Intoxicants, or Khamr, are prohibited in Islam. The Prophet forbade the trading, export, import, gifting of intoxicants, even with non-Muslims. It is not permissible for a Muslim to work in, or own, a place that sells intoxicants. A Muslim is not even allowed to sit at a table where alcohol is being served. Heroin, cocaine, marijuana, and any other substances which cause intoxication are also forbidden.

Haram List from currently available food:

Alcoholic drinks and intoxicants, Non-Halal Animal Fat, Enzymes (Microbial Enzymes are permissible), Gelatine – from non-Halal source (fish gelatine is Halal), L-cysteine (if from human hair), Lard, Lipase (only animal lipase need be avoided), Non-Halal Animal Shortening, Pork, Bacon / Ham and anything from pigs, Unspecified Meat Broth, Rennet (All forms should be avoided except for plant / microbial /, Synthetic – rennet obtained from halal slaughtered animal is permissible), Stock (a blend of mix species broth or meat stock), Tallow (non-Halal species), Carnivorous animals, birds of prey and certain other animals, and Foods contaminated with any of the above products are haram. 

c. Mashbooh, Mushtabahat - questionable or doubtful.

There is a grey area called mushbooh. If one does not know the Halal or Haram status of a particular food or drink, it should not be consumed.

d. Makruh- inappropriate, distasteful or offensive.

Although Makruh actions are less severe than Haram, it is recommended to avoid it. This gives a Muslim a better chance of reaping Allah's rewards.

 Makruh food, determined by the Quran, states that man should only eat pure food, and anything impure is regarded as makruh. This includes food that is spoiled or rotten. A long list prepared Fuqhah determines.

Note: One can note that the Coronavirus is spreading from the places (epicenter) where the majority of people are eating just opposite to Shariah-compliant food.


  1. Cleanliness and Purification (Arabic: Taharah) 

Islamic Shariah requires physical and spiritual cleanliness. On the physical side, Islam requires Muslims to clean their bodies, clothes, houses, and community, and they are rewarded by God for doing so. While people generally consider cleanliness desirable, Islam insists upon it and makes it an indispensable fundamental of religious life. In fact, books on Islamic Fiqh (jurisprudence) often contain a whole chapter on this very requirement.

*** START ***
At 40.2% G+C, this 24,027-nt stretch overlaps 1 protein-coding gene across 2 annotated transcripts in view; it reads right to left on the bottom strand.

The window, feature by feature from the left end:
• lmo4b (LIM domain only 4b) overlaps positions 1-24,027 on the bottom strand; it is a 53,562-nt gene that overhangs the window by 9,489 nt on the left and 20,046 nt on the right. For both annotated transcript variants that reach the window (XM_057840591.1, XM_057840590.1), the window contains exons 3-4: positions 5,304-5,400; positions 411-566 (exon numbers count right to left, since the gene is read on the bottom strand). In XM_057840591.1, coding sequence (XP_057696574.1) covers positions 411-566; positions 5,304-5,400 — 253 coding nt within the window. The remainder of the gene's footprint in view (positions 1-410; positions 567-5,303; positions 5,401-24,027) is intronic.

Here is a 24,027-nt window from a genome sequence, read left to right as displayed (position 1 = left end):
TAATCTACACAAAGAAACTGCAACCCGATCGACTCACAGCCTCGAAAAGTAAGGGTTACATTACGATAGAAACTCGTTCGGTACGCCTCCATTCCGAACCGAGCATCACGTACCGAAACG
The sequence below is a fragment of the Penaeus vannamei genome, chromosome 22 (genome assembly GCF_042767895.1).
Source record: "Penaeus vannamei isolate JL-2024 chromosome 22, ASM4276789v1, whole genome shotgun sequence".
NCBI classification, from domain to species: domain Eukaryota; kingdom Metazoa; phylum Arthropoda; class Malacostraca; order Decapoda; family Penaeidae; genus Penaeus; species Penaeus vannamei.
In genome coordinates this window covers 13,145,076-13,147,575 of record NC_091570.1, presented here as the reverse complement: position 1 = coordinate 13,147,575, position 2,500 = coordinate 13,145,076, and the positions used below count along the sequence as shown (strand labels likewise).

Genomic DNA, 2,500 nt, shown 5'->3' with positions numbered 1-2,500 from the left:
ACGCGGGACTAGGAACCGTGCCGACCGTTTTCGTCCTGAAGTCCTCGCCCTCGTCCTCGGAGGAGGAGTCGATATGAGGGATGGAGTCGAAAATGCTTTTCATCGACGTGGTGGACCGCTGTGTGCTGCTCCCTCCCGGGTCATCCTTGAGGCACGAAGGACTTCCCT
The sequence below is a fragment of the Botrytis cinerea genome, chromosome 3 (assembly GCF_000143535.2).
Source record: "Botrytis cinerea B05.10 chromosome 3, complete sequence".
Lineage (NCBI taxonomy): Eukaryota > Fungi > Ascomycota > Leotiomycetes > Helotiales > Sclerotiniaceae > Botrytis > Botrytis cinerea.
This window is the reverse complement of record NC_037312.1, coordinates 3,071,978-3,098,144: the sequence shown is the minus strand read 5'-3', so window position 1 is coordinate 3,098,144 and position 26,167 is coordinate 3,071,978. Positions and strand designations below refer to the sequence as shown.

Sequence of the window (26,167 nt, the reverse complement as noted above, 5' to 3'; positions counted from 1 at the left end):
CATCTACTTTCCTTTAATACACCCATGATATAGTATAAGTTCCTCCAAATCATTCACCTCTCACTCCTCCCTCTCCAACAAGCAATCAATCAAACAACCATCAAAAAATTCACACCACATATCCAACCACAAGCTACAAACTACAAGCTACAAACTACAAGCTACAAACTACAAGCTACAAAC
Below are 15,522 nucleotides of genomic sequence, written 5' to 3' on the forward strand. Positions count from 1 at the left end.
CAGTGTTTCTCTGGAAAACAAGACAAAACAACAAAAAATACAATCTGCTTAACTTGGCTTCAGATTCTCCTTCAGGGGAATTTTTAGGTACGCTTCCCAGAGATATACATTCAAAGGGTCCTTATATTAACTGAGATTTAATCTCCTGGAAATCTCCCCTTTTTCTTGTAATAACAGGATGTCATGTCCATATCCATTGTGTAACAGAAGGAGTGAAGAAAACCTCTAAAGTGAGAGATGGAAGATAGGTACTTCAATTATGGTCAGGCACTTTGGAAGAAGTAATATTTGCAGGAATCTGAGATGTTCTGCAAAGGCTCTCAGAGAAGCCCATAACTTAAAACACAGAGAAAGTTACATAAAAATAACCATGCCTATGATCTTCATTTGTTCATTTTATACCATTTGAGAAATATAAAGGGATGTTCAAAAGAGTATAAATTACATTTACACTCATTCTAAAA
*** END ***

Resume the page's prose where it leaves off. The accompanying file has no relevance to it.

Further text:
Prophet Muhammad ﷺ advised Muslims to appear neat and tidy in private and in public. Once when returning home from battle, he advised his army: “Soon you will meet your brothers, so tidy your saddles and clothes” (Abu Dawud, “Libas,” 25). On another occasion, he said: “If I had not been afraid of overburdening my community, I would have ordered them to use a miswaq (to brush and clean their teeth) for every prayer (five times a day)” (Bukhari, “Iman,” 26).

Moral hygiene also was emphasized, for the Prophet ﷺ, encouraged Muslims to make a special prayer upon seeing themselves in the mirror: “God, You have endowed me with a good form; likewise bless me with an immaculate character ” (Ibn Hanbal, Musnad, 1:34, 6:155). He advised modest clothing, for men as well as for women, because it helps one maintain the purity of thought.

Being charitable is a way of purifying one’s wealth. A Muslim who does not give charity (Sadaqah) and pay the required annual zakat (the prescribed purifying alms), contaminates his or her wealth by hoarding that which rightfully belongs to others: Of their wealth take alms so that you may purify them (Quran 9:103).

All the laws and injunctions given by Allah and His Prophet, upon him be Allah’s blessings and peace, are pure. Any law established by Divine guidance is just and pure.

 The Purity of Water

 Pure water is used essentially in matters of purification or wudu (minor ablution) and ghusl (major ablution). Hence the necessity to investigate water’s purity. Water has four essential attributes: smell, colour, taste, and fluidity. Any pure and purifying water is judged according to whether it retains these attributes or not. As a result, water is classified into two categories: mutlaq and muqayyad water.

 Mutlaq water is “natural” water, such as that which comes from rainwater, snow, hail, seawater, and water from the Zamzam well.